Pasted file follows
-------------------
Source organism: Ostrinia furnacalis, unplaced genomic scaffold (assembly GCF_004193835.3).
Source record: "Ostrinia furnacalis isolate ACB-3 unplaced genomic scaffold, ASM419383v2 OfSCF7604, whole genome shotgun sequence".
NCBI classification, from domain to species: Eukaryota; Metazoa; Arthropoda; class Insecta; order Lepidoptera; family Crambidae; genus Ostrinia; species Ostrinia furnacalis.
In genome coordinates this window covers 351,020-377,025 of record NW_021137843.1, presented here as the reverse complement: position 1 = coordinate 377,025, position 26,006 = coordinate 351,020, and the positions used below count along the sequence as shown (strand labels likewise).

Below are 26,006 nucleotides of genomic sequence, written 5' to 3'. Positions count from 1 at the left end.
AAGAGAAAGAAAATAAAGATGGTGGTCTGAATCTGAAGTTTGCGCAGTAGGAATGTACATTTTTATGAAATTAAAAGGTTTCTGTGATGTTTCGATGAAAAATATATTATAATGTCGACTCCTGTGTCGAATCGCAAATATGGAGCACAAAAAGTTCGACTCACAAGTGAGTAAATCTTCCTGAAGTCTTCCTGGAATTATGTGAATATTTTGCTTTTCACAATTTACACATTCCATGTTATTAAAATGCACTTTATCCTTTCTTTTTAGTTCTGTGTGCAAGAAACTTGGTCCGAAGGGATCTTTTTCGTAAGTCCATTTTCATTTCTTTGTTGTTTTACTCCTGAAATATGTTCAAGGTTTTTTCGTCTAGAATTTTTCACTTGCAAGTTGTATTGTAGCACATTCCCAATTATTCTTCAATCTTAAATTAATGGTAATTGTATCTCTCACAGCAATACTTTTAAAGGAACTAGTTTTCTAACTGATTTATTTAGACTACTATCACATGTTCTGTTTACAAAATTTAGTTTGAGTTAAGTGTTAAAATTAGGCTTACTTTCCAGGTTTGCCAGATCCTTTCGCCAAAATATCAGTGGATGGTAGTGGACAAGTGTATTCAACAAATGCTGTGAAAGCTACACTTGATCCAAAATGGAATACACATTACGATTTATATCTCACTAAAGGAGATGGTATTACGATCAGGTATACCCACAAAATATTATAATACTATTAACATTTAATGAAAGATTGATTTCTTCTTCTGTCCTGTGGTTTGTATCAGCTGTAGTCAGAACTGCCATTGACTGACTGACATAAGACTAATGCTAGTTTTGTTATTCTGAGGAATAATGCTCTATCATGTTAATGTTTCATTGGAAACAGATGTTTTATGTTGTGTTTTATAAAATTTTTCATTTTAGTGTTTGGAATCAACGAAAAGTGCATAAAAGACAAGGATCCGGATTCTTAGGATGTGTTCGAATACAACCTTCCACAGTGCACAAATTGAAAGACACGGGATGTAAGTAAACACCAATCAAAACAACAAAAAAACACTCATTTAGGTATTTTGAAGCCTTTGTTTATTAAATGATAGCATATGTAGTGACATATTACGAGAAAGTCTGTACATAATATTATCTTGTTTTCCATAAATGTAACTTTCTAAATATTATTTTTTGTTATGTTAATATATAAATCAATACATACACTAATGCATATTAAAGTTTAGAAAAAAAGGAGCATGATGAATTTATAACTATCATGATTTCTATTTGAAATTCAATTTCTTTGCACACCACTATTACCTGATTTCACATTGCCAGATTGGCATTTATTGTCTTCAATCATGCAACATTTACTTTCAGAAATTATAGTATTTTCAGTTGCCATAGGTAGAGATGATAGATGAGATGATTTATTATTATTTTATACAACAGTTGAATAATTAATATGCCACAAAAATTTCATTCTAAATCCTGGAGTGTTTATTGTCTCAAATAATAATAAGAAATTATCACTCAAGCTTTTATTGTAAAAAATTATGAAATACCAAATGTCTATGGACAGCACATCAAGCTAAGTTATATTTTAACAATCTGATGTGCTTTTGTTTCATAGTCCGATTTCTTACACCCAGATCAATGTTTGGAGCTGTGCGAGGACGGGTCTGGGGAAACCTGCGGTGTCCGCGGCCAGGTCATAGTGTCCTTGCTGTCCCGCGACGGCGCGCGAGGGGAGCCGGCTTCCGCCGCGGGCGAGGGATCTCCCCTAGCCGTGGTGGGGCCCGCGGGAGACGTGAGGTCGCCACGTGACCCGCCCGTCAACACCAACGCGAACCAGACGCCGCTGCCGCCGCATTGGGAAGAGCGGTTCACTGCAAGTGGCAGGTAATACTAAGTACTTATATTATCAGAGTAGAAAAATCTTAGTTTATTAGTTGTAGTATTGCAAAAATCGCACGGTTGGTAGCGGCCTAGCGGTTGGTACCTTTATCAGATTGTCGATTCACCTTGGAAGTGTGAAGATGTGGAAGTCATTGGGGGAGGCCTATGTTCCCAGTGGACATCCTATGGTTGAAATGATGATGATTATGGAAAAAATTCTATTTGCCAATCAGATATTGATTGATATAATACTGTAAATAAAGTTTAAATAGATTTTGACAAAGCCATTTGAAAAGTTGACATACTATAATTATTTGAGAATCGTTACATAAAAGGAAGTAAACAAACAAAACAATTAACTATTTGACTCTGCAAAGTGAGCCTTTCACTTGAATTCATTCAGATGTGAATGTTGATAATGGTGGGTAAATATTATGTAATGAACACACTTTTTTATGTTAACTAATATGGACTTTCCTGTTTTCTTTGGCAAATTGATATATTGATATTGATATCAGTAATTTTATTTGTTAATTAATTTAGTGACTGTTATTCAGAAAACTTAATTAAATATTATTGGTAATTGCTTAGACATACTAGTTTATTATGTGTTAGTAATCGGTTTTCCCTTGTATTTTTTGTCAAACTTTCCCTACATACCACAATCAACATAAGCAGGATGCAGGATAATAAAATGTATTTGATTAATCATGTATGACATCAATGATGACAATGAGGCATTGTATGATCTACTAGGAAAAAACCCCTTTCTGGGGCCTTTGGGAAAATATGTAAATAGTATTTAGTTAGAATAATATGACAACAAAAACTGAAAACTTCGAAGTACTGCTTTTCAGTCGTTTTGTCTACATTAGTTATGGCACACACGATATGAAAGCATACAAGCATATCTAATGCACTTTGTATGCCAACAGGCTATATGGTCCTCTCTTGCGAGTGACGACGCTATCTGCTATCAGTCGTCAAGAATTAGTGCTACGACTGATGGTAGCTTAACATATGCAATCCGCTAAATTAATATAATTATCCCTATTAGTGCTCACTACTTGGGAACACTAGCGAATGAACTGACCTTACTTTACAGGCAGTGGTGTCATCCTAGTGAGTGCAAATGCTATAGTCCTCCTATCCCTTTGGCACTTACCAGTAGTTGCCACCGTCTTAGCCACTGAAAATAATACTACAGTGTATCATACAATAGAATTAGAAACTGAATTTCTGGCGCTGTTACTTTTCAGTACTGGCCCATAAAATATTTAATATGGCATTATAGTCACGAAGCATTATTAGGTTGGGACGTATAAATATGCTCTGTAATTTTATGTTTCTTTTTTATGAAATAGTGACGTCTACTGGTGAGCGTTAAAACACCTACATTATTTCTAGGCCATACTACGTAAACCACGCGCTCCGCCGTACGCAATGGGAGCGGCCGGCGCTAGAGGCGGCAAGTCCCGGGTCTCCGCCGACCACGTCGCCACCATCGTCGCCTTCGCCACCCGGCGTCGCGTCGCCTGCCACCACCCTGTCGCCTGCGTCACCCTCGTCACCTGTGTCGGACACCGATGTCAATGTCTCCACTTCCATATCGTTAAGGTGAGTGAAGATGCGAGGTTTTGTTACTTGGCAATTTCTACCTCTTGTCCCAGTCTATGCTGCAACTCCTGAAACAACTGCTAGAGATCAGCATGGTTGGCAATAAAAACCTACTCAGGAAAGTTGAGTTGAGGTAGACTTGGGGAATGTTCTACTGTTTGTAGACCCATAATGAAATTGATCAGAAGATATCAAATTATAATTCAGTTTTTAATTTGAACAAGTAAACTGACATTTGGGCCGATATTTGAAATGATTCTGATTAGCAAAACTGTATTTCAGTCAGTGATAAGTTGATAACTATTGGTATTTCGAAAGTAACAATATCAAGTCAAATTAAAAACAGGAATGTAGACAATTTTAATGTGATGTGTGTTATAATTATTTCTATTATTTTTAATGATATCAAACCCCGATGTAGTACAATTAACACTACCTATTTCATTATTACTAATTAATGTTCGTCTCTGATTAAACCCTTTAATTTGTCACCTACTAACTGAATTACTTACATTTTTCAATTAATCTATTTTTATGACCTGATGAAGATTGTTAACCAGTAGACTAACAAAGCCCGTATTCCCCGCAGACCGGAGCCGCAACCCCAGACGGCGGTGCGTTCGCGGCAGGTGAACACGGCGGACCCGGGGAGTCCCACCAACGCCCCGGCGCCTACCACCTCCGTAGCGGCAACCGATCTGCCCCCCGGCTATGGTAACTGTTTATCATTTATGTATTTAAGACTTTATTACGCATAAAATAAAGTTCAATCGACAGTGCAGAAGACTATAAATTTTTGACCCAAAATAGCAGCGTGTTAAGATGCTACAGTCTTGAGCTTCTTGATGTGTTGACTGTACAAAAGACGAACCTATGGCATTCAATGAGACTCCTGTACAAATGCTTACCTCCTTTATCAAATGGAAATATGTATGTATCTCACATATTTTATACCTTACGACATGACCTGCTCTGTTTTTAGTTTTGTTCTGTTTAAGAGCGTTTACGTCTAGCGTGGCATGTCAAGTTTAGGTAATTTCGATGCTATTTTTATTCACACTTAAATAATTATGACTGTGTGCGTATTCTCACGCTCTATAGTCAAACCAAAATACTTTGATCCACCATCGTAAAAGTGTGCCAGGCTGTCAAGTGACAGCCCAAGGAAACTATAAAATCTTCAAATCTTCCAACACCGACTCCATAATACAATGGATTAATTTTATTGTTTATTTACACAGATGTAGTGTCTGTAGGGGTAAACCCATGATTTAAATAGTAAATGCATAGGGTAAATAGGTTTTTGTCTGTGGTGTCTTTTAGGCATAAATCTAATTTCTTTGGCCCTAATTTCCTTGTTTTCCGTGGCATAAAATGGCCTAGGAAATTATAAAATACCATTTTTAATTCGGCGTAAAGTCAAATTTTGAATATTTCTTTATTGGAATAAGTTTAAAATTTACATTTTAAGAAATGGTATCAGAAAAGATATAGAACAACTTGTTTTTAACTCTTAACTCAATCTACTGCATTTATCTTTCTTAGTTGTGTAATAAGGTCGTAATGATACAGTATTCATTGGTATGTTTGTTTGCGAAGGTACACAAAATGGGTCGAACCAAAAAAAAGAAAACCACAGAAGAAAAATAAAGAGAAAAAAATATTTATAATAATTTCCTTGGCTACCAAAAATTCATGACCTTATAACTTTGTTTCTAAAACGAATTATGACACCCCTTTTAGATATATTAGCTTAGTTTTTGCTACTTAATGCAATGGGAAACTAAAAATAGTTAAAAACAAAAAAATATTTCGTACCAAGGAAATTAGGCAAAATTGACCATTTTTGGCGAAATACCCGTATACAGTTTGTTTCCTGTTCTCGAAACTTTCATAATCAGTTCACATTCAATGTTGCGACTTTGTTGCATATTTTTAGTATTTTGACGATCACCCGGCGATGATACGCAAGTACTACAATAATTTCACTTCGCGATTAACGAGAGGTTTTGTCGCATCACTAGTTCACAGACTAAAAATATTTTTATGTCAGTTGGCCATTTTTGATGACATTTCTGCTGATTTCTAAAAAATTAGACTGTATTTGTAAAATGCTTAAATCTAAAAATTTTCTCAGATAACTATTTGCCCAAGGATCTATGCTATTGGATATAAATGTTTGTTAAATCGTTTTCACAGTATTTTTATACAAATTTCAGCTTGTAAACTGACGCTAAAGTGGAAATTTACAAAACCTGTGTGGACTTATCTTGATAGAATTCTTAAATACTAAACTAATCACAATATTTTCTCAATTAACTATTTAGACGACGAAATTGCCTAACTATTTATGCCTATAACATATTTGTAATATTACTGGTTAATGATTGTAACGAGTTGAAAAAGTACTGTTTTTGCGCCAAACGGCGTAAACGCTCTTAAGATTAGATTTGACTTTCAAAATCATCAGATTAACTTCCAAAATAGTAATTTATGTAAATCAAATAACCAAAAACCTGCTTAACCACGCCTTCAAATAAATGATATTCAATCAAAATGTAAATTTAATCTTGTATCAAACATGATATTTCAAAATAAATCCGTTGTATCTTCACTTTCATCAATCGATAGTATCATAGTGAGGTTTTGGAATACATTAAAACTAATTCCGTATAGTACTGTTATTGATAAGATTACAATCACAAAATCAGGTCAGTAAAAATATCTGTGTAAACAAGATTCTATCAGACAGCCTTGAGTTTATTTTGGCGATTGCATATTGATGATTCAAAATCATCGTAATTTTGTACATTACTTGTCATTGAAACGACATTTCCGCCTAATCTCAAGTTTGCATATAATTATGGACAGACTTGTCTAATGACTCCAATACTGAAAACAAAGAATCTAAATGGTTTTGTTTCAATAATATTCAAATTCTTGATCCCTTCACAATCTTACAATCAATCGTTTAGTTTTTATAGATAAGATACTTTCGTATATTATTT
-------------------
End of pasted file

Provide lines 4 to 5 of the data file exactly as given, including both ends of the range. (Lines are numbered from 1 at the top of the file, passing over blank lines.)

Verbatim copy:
In genome coordinates this window covers 351,020-377,025 of record NW_021137843.1, presented here as the reverse complement: position 1 = coordinate 377,025, position 26,006 = coordinate 351,020, and the positions used below count along the sequence as shown (strand labels likewise).

Below are 26,006 nucleotides of genomic sequence, written 5' to 3'. Positions count from 1 at the left end.